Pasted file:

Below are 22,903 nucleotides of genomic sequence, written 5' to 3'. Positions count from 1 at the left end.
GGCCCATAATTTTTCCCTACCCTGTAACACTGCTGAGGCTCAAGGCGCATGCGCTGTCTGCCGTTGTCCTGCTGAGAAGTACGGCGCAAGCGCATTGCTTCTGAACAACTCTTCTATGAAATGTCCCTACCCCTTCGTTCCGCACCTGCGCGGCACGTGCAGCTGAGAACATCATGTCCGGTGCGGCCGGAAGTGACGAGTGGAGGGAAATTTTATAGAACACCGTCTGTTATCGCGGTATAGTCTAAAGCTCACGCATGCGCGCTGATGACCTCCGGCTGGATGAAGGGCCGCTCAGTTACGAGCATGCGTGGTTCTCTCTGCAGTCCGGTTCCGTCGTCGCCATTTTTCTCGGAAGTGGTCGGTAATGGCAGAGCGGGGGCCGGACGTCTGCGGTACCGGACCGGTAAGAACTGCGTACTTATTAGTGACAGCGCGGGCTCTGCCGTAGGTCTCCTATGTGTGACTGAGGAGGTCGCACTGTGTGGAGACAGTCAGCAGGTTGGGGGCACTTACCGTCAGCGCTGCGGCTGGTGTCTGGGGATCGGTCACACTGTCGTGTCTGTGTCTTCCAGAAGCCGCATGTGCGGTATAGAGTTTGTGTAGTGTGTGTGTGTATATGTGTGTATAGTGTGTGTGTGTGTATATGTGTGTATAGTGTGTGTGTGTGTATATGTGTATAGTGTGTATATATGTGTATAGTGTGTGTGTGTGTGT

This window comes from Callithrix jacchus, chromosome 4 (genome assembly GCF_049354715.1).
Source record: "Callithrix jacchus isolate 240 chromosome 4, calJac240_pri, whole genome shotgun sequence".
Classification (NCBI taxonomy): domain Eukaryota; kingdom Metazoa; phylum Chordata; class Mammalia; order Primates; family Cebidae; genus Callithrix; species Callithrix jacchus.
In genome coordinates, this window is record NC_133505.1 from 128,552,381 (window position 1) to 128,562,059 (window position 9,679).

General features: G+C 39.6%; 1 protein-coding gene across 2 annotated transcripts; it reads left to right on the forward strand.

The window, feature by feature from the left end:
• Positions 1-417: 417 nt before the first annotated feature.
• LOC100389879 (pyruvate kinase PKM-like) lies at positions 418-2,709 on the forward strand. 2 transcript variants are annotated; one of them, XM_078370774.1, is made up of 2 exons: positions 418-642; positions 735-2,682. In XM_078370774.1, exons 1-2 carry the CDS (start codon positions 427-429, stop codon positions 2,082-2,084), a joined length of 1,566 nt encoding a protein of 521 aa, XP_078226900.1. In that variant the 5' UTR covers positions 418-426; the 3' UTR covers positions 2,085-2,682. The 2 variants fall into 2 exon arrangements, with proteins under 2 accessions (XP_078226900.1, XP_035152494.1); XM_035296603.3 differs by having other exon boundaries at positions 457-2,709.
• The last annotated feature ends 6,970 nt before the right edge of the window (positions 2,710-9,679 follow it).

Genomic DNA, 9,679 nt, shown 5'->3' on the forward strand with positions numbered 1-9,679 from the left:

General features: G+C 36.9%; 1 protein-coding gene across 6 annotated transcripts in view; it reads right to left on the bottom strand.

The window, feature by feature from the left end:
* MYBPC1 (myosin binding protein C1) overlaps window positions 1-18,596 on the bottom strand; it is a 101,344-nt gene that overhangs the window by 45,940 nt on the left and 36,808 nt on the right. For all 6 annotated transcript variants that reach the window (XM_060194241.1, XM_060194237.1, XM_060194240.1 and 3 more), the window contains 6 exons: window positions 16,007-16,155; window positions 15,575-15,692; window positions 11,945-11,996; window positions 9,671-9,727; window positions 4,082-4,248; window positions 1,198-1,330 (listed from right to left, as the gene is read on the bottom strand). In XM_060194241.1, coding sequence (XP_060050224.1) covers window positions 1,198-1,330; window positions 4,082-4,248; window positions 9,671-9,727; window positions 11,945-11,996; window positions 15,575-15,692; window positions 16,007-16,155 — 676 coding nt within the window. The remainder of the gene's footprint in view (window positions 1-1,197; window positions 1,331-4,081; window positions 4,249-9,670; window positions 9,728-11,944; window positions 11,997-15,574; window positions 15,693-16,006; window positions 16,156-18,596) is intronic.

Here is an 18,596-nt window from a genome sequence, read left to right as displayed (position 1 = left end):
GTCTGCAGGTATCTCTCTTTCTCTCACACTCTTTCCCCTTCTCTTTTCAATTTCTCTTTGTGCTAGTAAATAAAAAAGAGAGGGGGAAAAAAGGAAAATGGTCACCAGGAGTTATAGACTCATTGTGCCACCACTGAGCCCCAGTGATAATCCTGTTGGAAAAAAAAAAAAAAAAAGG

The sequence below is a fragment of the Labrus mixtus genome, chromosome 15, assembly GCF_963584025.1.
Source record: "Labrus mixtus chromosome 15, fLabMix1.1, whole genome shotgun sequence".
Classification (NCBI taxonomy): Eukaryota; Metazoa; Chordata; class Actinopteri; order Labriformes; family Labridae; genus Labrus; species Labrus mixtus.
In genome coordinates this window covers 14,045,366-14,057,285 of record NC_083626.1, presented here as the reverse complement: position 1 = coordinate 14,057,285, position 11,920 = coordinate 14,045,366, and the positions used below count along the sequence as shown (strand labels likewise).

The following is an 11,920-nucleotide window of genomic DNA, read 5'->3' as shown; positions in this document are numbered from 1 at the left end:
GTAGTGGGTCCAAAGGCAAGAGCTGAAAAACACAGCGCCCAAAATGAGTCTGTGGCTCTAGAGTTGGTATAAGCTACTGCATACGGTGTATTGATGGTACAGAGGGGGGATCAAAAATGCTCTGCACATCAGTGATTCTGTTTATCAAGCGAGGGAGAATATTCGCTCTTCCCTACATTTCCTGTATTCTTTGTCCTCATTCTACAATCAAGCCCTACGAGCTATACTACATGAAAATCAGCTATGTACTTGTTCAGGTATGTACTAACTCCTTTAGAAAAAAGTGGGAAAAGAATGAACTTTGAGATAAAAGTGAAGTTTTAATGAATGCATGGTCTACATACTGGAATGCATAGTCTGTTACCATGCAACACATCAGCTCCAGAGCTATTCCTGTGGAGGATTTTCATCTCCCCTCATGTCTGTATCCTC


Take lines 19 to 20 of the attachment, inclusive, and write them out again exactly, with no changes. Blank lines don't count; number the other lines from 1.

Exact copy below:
Source record: "Labrus mixtus chromosome 15, fLabMix1.1, whole genome shotgun sequence".
Classification (NCBI taxonomy): Eukaryota; Metazoa; Chordata; class Actinopteri; order Labriformes; family Labridae; genus Labrus; species Labrus mixtus.